This page is dedicated to the beauty and diversity of Cycad cones. Cycads are gymnosperms which puts them in the same plant group which includes pine trees. All cycads are dioeceous, which means plants are either male of female, unlike many flowering plants which have booth sex parts on the same flower. They have an ancient lineage, showing up in the fossil record about 350 million years ago.
Cycads can have tremendous foliage variation within a individual species. As with many plants, there can be "juvenile foliage" and "mature foliage", which look totally different from each other. In many cases one must wait for the individual plant to produce a cone to verify the species. Hybridization between species of the same genus is quite easy, which leads to more confusion. Photos of cones from habitat are the most accurate for identification. Unfortunately many species of cycads are almost extinct in the wild. Field documentation is incomplete for many species.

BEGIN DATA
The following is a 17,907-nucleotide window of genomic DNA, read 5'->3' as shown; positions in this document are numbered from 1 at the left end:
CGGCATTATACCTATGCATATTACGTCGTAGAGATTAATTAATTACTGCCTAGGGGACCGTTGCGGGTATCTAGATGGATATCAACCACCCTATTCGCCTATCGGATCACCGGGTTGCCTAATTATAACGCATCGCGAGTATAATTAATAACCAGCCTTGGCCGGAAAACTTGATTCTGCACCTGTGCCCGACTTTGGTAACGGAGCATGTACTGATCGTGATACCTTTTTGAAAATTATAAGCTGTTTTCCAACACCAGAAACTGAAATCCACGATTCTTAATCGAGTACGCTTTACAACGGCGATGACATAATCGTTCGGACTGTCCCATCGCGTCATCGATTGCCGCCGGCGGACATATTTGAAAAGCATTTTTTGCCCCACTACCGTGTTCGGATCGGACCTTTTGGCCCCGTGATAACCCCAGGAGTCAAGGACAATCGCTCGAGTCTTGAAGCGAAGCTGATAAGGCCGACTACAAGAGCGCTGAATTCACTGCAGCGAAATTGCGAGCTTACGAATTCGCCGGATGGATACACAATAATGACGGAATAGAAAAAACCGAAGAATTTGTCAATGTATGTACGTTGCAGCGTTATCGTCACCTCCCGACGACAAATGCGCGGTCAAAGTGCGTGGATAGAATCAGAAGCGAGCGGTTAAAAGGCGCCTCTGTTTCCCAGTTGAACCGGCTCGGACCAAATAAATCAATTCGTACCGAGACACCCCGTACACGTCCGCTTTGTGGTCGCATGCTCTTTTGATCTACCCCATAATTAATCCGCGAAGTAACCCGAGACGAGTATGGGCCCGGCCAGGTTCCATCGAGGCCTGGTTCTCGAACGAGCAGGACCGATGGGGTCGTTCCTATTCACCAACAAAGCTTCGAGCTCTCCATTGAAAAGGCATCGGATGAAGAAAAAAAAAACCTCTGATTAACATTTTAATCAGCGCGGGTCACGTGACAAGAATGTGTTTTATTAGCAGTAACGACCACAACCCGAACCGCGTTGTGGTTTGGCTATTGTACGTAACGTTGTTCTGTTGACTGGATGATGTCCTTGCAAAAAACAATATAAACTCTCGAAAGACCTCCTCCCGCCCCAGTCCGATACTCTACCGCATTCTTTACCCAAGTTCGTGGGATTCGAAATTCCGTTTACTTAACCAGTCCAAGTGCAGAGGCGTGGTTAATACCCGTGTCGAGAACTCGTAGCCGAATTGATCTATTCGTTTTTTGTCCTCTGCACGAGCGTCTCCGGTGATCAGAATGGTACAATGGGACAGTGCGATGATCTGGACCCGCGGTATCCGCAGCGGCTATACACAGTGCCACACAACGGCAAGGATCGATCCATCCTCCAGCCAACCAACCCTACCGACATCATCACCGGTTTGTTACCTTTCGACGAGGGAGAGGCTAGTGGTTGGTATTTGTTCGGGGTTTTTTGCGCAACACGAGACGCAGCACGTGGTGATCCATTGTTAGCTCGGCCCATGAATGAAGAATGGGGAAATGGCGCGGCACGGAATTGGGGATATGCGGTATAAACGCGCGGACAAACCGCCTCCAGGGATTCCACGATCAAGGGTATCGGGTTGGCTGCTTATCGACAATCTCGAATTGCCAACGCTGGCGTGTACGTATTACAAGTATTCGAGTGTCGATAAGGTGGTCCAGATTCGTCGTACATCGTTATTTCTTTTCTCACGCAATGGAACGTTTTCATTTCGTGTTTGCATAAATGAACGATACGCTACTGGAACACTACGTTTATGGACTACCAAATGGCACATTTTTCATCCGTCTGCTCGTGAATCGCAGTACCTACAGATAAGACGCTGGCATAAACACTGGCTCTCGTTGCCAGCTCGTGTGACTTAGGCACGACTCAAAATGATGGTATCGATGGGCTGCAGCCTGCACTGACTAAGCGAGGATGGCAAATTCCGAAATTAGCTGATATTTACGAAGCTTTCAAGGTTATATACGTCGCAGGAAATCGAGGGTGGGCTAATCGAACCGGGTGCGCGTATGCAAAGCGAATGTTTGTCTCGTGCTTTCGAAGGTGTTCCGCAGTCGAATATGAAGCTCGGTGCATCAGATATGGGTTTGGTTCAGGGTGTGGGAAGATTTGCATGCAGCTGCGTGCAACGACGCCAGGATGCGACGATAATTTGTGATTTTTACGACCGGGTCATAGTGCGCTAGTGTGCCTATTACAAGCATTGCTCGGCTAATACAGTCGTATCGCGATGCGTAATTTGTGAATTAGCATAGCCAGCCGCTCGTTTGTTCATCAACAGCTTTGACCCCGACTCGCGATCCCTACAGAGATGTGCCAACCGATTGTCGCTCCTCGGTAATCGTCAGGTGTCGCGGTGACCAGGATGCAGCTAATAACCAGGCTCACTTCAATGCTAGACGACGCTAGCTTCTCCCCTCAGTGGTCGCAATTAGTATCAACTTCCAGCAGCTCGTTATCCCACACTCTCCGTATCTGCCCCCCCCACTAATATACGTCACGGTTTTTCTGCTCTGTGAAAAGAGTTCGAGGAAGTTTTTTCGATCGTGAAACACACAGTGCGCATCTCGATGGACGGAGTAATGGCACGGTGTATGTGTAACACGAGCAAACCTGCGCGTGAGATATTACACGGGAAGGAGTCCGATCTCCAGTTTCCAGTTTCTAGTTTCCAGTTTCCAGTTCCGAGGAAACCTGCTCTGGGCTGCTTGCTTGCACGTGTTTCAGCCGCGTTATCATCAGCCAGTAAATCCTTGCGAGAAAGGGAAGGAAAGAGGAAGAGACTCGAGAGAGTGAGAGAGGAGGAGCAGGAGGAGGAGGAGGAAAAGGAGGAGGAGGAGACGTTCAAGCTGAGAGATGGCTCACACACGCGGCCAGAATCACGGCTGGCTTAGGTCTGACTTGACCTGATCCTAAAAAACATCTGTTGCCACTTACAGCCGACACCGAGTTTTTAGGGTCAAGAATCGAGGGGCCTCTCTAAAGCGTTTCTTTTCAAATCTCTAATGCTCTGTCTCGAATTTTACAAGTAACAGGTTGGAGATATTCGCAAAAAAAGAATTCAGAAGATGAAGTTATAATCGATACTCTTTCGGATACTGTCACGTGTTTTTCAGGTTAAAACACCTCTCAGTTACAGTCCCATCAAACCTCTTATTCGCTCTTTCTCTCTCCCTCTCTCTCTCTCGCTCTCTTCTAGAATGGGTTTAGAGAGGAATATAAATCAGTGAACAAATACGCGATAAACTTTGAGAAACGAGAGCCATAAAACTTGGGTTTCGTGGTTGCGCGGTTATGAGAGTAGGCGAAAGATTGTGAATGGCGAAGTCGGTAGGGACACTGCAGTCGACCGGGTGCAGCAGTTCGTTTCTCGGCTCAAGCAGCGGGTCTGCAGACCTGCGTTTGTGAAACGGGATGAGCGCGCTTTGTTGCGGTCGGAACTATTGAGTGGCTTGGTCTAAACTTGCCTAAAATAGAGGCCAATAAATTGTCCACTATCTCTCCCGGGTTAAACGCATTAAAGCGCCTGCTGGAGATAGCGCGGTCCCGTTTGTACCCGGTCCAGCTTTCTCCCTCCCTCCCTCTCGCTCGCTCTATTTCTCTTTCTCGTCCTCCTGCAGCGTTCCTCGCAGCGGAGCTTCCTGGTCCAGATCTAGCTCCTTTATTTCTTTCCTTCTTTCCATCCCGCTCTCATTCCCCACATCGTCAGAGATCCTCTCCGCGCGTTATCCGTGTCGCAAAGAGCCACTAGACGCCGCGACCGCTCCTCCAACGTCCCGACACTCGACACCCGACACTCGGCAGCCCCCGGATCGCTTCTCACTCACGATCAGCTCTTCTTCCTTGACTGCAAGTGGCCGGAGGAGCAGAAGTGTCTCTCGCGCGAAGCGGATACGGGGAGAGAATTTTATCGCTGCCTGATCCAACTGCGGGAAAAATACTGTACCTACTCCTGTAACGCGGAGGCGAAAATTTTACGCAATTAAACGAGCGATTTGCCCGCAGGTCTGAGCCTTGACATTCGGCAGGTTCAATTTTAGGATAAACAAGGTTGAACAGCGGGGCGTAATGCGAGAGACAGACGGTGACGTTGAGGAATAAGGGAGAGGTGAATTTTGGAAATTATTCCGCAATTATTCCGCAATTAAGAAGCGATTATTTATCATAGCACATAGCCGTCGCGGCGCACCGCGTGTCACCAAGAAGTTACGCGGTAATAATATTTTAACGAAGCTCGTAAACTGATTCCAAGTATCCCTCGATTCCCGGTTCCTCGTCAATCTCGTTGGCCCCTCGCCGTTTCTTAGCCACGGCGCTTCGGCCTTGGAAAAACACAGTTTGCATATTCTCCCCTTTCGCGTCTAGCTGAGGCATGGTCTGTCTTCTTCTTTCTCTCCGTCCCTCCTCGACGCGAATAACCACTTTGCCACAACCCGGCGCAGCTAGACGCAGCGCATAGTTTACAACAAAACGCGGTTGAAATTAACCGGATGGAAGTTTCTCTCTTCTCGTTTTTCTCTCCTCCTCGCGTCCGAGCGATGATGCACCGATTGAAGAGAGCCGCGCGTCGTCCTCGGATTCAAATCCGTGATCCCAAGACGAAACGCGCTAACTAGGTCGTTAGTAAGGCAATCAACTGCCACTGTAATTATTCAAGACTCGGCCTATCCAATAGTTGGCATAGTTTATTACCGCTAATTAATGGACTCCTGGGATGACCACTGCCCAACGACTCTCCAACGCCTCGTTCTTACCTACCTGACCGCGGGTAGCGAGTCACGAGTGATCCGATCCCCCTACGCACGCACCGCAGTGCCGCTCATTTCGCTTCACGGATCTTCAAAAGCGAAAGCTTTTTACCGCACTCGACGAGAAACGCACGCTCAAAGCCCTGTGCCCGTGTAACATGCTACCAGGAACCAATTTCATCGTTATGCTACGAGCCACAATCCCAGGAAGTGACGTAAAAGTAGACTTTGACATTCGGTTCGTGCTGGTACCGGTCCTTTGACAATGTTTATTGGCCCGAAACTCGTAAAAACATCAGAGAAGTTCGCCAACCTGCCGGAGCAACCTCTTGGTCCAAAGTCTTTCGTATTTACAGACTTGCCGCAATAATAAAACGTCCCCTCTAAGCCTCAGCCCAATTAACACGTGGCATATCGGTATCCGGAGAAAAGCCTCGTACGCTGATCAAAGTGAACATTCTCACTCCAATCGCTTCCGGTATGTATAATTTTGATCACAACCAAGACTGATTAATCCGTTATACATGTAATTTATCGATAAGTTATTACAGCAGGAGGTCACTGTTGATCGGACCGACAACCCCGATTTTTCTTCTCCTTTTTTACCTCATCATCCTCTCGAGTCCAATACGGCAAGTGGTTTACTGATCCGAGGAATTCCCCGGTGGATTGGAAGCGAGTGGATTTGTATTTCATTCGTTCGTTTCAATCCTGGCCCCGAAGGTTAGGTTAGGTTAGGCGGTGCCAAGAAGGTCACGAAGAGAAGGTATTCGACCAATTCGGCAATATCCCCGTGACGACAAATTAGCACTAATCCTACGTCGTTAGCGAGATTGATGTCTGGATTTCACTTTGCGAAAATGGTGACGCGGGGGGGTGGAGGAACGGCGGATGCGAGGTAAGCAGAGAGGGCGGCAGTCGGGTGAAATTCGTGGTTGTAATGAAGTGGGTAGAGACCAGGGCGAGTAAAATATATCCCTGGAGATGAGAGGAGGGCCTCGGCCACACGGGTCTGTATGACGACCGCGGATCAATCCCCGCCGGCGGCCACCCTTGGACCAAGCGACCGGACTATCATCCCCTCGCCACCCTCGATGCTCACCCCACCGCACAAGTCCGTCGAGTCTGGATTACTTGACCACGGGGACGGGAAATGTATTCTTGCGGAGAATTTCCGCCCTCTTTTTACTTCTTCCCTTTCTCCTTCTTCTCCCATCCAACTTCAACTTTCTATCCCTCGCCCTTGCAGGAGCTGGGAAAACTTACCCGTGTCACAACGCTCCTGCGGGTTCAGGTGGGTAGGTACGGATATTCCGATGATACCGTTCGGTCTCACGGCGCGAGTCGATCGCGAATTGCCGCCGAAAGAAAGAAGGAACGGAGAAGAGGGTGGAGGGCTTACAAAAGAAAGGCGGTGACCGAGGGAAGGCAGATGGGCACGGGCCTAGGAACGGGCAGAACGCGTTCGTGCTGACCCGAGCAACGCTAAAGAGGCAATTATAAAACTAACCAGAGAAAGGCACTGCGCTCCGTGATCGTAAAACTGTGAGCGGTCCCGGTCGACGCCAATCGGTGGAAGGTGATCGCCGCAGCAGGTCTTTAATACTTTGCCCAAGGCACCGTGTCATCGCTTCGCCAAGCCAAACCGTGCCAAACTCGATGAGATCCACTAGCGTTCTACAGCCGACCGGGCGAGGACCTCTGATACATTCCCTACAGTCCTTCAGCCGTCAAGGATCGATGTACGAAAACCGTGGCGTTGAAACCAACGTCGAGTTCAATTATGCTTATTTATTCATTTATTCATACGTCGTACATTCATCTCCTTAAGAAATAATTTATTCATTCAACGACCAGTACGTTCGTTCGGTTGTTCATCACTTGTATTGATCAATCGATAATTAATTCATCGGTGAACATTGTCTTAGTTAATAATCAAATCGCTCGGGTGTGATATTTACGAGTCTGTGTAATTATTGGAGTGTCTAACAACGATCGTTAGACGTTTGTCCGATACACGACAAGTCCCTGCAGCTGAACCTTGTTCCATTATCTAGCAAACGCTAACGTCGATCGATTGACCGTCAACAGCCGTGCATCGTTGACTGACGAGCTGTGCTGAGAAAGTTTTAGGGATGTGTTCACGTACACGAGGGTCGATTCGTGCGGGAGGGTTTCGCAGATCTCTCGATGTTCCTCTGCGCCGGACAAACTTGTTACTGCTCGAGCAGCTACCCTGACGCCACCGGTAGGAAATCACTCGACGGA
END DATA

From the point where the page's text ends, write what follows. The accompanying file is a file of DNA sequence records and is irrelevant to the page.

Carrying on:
Cycad cones can vary in size from 1-2 inches to 30"plus in size. Female cones can contain several hundred seeds weighing over 75 pounds! Most female cones are wider and rounder than their male counterpart which is narrower and more elongated.
It is believed most pollination is done by insects, such as small beetles. This page is a tribute to the beauty of cycad cones. Future pages will deal with the pollination of cycad cones and seed production.